Yep - I am a Northumbrian and this is my ancestry. The Italian is well diluted and the majority of my ancestors are Borderers. So this may be of interest:
Incidentally, the author he mentions (George MacDonald Frazer) wrote a book about the Border Reivers called The Steel Bonnets. The verb bereave derives from being "reived" or raided and murdered and Blackmail derives from Black Meal or black rent. Who says we aren't cultured? >};o)
Phil, I read Frazer in an attempt to learn some dialect and greatly enjoyed his work, his memoir of Burma: All Safe out Here [I think but am not certain] and Black Ajax, a tragic true story of bare knuckle boxing from New Orleans to London and finally to a man's fading days in Ireland were excellent works.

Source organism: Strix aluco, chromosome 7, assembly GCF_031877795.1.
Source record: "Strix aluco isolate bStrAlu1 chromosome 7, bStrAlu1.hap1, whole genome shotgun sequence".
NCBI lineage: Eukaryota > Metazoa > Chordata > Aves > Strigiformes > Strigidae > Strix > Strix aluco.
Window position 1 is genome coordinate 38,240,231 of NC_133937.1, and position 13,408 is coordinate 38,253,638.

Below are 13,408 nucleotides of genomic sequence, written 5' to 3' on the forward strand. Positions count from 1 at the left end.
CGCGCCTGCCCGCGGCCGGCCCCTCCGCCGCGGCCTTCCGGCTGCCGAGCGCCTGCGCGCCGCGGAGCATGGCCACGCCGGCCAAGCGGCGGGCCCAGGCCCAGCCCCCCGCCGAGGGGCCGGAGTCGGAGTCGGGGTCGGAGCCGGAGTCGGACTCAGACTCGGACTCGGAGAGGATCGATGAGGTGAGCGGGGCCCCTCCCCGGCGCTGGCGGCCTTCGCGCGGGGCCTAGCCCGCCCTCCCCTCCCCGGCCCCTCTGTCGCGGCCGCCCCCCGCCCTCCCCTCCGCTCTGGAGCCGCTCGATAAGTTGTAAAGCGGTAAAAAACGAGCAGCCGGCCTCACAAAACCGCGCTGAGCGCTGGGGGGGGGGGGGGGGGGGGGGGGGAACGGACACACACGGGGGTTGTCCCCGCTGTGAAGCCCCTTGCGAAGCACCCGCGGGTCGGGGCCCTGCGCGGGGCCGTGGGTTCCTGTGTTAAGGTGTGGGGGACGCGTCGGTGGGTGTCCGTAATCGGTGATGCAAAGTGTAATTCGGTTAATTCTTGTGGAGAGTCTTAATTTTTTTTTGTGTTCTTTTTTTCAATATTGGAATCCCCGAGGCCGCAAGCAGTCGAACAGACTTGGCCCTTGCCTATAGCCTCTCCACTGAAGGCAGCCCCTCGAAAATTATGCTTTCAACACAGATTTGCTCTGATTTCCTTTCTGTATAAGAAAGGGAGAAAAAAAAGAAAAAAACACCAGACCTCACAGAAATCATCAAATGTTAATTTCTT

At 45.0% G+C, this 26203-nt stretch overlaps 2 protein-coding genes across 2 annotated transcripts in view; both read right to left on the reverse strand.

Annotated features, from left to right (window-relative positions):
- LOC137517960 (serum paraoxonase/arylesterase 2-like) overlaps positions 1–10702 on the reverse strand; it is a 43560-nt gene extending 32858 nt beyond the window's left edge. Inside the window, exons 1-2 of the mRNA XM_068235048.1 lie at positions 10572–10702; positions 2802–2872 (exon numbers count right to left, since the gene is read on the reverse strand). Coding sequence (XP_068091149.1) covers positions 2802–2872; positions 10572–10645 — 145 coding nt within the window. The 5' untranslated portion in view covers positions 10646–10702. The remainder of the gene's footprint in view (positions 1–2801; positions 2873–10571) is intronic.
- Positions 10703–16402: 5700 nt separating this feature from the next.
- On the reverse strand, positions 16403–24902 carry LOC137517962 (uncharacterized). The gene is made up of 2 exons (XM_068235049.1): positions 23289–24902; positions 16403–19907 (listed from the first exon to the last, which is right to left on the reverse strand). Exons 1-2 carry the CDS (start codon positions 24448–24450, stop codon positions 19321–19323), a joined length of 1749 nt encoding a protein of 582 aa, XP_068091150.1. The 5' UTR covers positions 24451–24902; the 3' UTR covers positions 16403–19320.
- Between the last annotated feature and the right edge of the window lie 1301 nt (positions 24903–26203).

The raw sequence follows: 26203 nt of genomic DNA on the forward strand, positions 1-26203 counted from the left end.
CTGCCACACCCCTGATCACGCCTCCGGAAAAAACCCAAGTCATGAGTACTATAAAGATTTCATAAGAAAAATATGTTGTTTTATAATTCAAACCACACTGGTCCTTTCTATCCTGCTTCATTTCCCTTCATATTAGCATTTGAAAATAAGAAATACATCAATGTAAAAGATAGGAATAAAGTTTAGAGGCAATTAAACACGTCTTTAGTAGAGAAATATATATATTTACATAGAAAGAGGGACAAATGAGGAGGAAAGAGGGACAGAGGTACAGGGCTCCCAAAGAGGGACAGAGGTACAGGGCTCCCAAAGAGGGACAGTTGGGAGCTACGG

Robert E. Howard seemed to savor the term reiver and applied it to his heroes whenever possible. I am thrilled to discover the word linkage here and I'm sure our Robert E. Howard fans will enjoy the sourcing.
noun form of bereave
be deprived of a loved one through a profound absence, especially due to the loved one's death:
Old English berēafian (see be-, reave). The original sense was ‘deprive of’ in general.
bereaved (past participle)
bereaves (third person present)
bereaving (present participle)
"Of old he had a band of Irish reivers and harried the costs of the British Isles..."
-Robert E. Howard, Tigers of the Sea
noun form of reave
carry out raids in order to plunder.
•rob (a person or place) of something by force:
Old English rēafian, of Germanic origin; related to Dutch roven, German rauben, also to rob.
reaves (third person present)
reft (past tense)
reft (past participle)
reaving (present participle)